exercise smarter not harder

Exercise Smarter Not Harder

We all want to get the most out of the time we spend exercising, and it’s natural to think that exercising harder is going to provide a bigger, faster payoff.  

But exercising harder without adequate preparation often leads to injury. Then there’s recovery time, possibly the need for rehabilitation, and ultimately you’re back at the beginning in terms of fitness, strength, and endurance. As the saying goes, a few ounces of prevention are worth way more than a pound of cure.  

The best way to avoid injury is to exercise smarter.

Exercising smarter means doing what you’re capable of doing, and then doing a little bit more. For example, if you’re a runner and typically run three miles a day, three times a week, it wouldn’t be smart to do an eight-mile run the next time you go out. The likely outcome would be a strained muscle, shin splints, or worse. If you lift weights and typically bench press 100 pounds, it wouldn’t be smart to find out what it feels like to bench press 150 pounds. What it could feel like is a back, neck, or shoulder injury! 

In either scenario, the price paid for attempting to train “harder” is a few weeks (or months) of downtime while you recover from your injury. Of course, we’ve all made mistakes and sometimes training injuries just happen, but tempting fate by doing too much is not, in fact, “smart.”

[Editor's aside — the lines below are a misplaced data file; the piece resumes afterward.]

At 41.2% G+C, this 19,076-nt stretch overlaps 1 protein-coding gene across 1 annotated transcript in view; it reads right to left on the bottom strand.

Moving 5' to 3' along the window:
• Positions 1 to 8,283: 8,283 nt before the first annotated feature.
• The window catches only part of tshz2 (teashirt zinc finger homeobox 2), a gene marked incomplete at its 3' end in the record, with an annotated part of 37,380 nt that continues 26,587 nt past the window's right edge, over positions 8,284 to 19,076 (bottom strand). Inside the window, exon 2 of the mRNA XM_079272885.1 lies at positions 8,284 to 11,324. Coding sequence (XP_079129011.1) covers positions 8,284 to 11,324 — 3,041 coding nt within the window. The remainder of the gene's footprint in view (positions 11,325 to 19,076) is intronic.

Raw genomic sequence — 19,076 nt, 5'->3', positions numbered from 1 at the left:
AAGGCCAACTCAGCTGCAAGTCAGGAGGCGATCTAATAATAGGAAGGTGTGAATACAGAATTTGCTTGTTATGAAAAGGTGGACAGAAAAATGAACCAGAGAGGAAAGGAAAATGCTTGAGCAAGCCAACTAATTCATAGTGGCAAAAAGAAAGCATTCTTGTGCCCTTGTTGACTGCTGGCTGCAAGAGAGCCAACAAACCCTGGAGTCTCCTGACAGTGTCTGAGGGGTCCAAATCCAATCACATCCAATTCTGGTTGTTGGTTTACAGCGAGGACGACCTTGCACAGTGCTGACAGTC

Exercising smarter also means listening to your body. 

There is a normal level of stiffness and soreness to be expected if you’ve done some heavy lifting or a long run.  These should improve with a day or two of rest or “active recovery.” If these aches and pains persist longer than a few days or start to interfere with your regular activities, it may be a good idea to call us for a check-up so we can find the fix any problems as soon as possible.  

Lots of variables can impact your performance on a day to day basis — sleep quality and quantity, nutrition, hydration, and general stress can impact your activity tolerance and limits.  Even though physical activity is generally considered “good stress,” it is stress and can send your body over the injury edge if you’ve already got other stressy stuff going on in the background.  If your energy and recovery are feeling off, or you’re not able to do the things you think you should, check in on these things going in the background, and adjust your routines accordingly.  

Many training injuries occur owing to tight muscles and lack of mobility.  This causes extra stress and strain on your joints, ligaments, and muscles that can lead to recurring injuries and pain.  If you have areas that are chronically tight or painful, even with stretching, smashing, rolling, or massaging, it might be because your body is protecting something by not “allowing” it to move.  It is critical to find out why the problem keeps coming back, and one of the most important things we do during your regular chiropractic check-ups is make sure your body is moving as it should, and “tune-up” any areas that might cause trouble. We will also discuss specific stretches and exercises to fix the underlying problem.  

We can help you work smarter so you can eventually work harder and continue your progress. 

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